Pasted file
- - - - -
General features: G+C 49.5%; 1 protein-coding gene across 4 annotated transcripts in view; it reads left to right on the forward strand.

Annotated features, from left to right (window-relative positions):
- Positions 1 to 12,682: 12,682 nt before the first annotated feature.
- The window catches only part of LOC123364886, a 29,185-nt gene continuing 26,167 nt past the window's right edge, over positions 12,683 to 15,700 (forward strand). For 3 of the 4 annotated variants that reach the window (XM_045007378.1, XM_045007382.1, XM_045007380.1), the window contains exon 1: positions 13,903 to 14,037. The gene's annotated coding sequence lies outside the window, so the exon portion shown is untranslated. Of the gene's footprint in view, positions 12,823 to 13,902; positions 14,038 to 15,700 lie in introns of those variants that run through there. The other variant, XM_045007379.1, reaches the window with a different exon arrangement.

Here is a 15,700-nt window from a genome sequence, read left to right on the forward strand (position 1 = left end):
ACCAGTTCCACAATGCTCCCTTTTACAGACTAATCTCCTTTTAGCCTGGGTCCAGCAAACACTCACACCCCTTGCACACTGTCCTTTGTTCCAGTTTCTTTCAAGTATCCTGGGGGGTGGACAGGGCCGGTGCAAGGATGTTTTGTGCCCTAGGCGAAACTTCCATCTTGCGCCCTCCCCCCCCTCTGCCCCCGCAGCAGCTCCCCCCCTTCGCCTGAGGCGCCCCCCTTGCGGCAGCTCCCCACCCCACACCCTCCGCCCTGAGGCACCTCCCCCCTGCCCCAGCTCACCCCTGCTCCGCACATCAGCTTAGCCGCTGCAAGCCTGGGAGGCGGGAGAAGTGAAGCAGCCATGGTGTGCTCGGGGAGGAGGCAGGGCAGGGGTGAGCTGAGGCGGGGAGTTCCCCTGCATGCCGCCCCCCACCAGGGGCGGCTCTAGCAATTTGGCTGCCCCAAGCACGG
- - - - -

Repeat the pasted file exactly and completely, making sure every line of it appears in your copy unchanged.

General features: G+C 49.5%; 1 protein-coding gene across 4 annotated transcripts in view; it reads left to right on the forward strand.

Annotated features, from left to right (window-relative positions):
- Positions 1 to 12,682: 12,682 nt before the first annotated feature.
- The window catches only part of LOC123364886, a 29,185-nt gene continuing 26,167 nt past the window's right edge, over positions 12,683 to 15,700 (forward strand). For 3 of the 4 annotated variants that reach the window (XM_045007378.1, XM_045007382.1, XM_045007380.1), the window contains exon 1: positions 13,903 to 14,037. The gene's annotated coding sequence lies outside the window, so the exon portion shown is untranslated. Of the gene's footprint in view, positions 12,823 to 13,902; positions 14,038 to 15,700 lie in introns of those variants that run through there. The other variant, XM_045007379.1, reaches the window with a different exon arrangement.

Here is a 15,700-nt window from a genome sequence, read left to right on the forward strand (position 1 = left end):
ACCAGTTCCACAATGCTCCCTTTTACAGACTAATCTCCTTTTAGCCTGGGTCCAGCAAACACTCACACCCCTTGCACACTGTCCTTTGTTCCAGTTTCTTTCAAGTATCCTGGGGGGTGGACAGGGCCGGTGCAAGGATGTTTTGTGCCCTAGGCGAAACTTCCATCTTGCGCCCTCCCCCCCCTCTGCCCCCGCAGCAGCTCCCCCCCTTCGCCTGAGGCGCCCCCCTTGCGGCAGCTCCCCACCCCACACCCTCCGCCCTGAGGCACCTCCCCCCTGCCCCAGCTCACCCCTGCTCCGCACATCAGCTTAGCCGCTGCAAGCCTGGGAGGCGGGAGAAGTGAAGCAGCCATGGTGTGCTCGGGGAGGAGGCAGGGCAGGGGTGAGCTGAGGCGGGGAGTTCCCCTGCATGCCGCCCCCCACCAGGGGCGGCTCTAGCAATTTGGCTGCCCCAAGCACGG